PSC Biotech® Commissioning, Qualification, and Validation Engineers and Project Managers are available to:

    • Develop the Validation Master Plan.
    • Complete Gap and Risk Assessments.
    • Perform Pre-Startup Safety Reviews.
    • Generate, perform, and document the Factory Acceptance Test (FAT) and Site Acceptance Test (SAT).
    • Execute a System Impact Assessment (SIA).
    • Provide Installation and operational qualifications (IQ/OQ) for Building Management System (BMS) Systems and Environmental Monitoring Systems Development and assessments for maintenance programs.
    • Detailed Operational Qualifications Process Validation (PV).
    • SOP development and preventative maintenance implementation.
    • Turnover documentation package preparation.
    • Compile the CQV Issues Log.
    • Finalize the project with a CQV Summary Report (CQVSR).

Furthermore, unless otherwise requested, PSC Biotech assigns a Project Manager to each CQV project. The Project Manager utilizes our exclusively developed Project Tracker (PT) software to maintain an accurate and up-to-date deliverable document status. With years of expertise and regulatory awareness, our engineers execute CQV projects in a highly efficient manner to get your product started as soon as possible. See our project success pages for examples. Contact us for a bespoke assessment and cost estimate.

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ISO 17025 accreditation explained

Metrology 101

Why you need a calibration program

Metrology is the scientific study of measurement.

If you make things, you need to calibrate the buildings, equipment, and processes that you use to make things.

If it moves or measures and doesn’t breathe, it might need calibration. Your calibration program identifies the critical items that need calibration, the items that are for information only, etc.

If you can’t measure it, you can’t calibrate it.

Calibration

Once you decide what needs calibration, you need to determine what measurements you need to make. Your calibration program establishes the tolerances, the calibration interval, and the measurement data that you or your calibration service providers must generate for “it,” whether “it” is your buildings, your equipment, or your process(es).

Whether you do it yourself or have calibration service providers do it for you, your Quality Assurance group is ultimately responsible for your calibrations. If you use a service provider, use one that has current Good Manufacturing Practice (cGMP) experience.

You Might Need Verifications

Once you calibrate, you can perform verifications. Verifications are your in-process checks performed on the floor during the calibration interval to ensure that “it” is still in calibration. Not everything needs verification.

How Do I Decide if I Need Verifications?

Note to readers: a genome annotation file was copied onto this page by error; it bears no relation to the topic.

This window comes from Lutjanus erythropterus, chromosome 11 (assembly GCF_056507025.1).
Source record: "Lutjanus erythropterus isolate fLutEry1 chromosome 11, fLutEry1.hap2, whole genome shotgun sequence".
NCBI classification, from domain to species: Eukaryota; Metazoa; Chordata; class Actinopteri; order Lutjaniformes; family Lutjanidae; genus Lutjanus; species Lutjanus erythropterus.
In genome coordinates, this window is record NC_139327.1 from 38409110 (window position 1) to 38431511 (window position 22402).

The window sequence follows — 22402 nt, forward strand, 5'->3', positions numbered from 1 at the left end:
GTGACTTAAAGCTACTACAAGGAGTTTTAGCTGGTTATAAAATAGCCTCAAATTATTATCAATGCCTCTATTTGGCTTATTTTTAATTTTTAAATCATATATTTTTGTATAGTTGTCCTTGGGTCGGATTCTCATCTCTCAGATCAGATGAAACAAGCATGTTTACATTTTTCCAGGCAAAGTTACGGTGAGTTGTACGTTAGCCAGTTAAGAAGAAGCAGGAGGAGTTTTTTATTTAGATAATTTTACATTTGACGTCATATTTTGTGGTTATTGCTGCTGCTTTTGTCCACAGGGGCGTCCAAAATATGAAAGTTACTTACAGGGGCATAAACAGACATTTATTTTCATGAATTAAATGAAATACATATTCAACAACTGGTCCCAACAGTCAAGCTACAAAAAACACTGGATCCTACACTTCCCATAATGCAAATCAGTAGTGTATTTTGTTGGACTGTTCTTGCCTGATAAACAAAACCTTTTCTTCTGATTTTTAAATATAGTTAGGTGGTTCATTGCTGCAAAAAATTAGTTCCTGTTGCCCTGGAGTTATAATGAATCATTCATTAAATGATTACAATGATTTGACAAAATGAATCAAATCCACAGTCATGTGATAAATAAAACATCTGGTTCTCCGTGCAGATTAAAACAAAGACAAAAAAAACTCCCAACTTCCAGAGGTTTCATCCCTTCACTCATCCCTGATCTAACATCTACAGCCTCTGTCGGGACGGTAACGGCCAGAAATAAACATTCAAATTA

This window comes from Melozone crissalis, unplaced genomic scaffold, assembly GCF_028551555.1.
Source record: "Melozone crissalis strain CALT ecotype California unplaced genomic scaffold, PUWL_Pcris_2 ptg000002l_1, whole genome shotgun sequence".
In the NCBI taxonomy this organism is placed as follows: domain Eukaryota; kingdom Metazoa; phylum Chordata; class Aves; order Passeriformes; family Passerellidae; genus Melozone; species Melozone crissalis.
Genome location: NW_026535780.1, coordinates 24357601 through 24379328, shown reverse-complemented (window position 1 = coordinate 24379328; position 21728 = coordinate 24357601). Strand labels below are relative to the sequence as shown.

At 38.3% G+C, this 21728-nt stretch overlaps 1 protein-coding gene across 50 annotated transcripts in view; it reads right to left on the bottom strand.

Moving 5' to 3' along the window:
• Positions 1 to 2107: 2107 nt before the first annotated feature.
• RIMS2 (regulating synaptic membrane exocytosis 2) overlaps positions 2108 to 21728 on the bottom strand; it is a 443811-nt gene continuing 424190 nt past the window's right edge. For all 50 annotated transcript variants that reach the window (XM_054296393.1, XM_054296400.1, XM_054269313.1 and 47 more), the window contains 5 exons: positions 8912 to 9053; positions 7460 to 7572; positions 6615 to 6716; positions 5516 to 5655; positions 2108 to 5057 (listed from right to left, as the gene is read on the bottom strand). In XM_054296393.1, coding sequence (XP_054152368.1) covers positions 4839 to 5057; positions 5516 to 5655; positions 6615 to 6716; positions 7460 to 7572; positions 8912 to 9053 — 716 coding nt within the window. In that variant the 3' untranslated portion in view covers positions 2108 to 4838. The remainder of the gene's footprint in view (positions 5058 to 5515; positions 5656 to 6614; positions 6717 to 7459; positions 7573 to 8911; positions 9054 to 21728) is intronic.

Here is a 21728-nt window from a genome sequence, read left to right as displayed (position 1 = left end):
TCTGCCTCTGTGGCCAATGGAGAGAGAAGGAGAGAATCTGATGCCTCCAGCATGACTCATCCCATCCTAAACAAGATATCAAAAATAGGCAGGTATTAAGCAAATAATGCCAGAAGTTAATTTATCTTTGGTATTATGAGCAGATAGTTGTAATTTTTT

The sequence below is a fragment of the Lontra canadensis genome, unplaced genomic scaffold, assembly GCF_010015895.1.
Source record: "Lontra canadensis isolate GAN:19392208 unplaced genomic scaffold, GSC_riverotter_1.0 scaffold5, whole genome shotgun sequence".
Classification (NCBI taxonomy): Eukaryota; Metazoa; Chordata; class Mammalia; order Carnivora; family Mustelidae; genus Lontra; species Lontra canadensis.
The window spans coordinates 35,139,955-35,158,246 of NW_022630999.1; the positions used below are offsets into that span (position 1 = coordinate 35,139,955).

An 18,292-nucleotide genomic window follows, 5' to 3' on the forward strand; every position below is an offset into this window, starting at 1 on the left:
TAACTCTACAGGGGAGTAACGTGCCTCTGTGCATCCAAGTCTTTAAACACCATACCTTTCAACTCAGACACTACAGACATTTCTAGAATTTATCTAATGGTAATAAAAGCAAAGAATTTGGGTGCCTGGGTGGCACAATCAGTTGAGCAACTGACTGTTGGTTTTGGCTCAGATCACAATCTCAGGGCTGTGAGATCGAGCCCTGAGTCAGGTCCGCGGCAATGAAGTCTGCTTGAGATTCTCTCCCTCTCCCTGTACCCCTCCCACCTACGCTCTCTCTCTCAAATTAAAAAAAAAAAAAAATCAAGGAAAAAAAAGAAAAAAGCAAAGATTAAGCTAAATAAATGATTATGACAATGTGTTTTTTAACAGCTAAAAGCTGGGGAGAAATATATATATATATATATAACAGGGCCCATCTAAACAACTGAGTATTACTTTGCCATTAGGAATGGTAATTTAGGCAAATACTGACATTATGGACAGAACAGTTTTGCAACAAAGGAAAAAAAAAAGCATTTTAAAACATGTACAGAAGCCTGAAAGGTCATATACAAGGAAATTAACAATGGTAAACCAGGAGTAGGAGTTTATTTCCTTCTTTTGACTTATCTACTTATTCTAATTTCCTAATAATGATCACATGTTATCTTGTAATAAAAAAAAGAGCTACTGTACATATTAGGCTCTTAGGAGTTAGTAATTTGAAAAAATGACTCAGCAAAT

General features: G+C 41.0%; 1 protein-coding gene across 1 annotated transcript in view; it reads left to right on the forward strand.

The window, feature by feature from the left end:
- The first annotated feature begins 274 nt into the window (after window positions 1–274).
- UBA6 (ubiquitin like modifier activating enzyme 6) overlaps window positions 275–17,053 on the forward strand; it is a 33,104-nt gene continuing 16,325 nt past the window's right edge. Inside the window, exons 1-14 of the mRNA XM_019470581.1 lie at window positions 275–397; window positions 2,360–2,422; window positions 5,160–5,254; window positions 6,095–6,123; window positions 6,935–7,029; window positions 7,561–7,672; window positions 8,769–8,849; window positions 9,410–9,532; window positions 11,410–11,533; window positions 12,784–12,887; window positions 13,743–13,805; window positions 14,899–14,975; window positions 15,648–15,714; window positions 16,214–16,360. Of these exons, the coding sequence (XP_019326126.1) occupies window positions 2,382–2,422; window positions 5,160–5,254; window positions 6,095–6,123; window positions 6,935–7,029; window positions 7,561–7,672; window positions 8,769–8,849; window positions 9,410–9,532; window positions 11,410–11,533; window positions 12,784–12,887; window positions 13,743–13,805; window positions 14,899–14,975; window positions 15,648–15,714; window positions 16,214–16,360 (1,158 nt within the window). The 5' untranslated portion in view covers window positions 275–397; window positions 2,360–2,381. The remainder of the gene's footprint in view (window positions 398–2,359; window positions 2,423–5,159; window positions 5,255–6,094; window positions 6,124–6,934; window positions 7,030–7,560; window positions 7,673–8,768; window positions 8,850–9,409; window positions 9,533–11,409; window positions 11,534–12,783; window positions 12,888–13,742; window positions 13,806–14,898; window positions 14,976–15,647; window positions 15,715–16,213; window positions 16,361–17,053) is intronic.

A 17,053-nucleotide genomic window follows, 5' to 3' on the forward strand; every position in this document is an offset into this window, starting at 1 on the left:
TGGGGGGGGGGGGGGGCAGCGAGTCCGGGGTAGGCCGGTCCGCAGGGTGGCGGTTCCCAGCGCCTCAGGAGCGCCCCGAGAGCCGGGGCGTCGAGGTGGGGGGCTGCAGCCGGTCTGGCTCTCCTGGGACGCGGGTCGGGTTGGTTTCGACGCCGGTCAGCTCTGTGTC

Do a criticality assessment of your system to identify which things need verification and which do not. Your criticality assessment should take into account measurement systems that affect Quality Control data or customer requirements. How critical is the parameter, e.g., the temperature, mass/volume, pressure, etc., being measured? Suppose you have determined that the parameter in a step is critical to the quality attributes, perhaps even a Critical Control Point (CCP), of your product or process. In that case, you may want to design a verification for that step.

Calibration versus Verification

Calibration uses a reference standard at least four times, and usually ten times or more, accurate than the tolerance you set for whatever you are calibrating. This ratio of the accuracy of the standard to the working device is the total accuracy ratio or TAR. For example, if your process requires a ± 4 RPM for a mixer or centrifuge, then the reference standard needs to perform at a stated accuracy within ± 1 RPM.  Calibrations are done by members of your Metrology staff or your service provider who are adequately trained via the appropriate procedures.

Verification uses a working standard that is suitably accurate to show that the item you are verifying is within the tolerance that you set for it. You want the verification standard to be accurate, robust, easy to use, and give you a “go-no go” result in a short time so that you can get back to processing. Verifications are done by your production personnel on the floor in the plant and recorded on batch records or similar documentation.

 Calibration

    • Performed at regular intervals as defined in your Quality System
    • Performed for troubleshooting when a measurement is outside of expected operating readings
    • Calibration label on the device states the date of performance and the due date
    • Displays a legible calibration sticker traceable to documentation

Verification

    • Designed into the process and performed during manufacturing or periodically
    • Done before use to identify equipment operating outside of expected performance
    • Recorded in pre-operation or batch records
    • Part of the equipment logs, batch record, etc., for the equipment, process, etc.

Summary

You need a comprehensive program for calibration and verification of your facility, equipment, and process(es). When deciding how to incorporate equipment into your calibration program, criticality and risk assessments are best practices, especially surrounding attributes critical to quality.

PSC Biotech has years of experience in calibration programs, metrology, criticality analysis, risk assessment, process validation and can provide you with calibrated, validated equipment for your metrology needs. Contact us now! PSC Biotech®

If you found this material relevant, please take a moment to share how you manage calibration at your site(s): Metrology Survey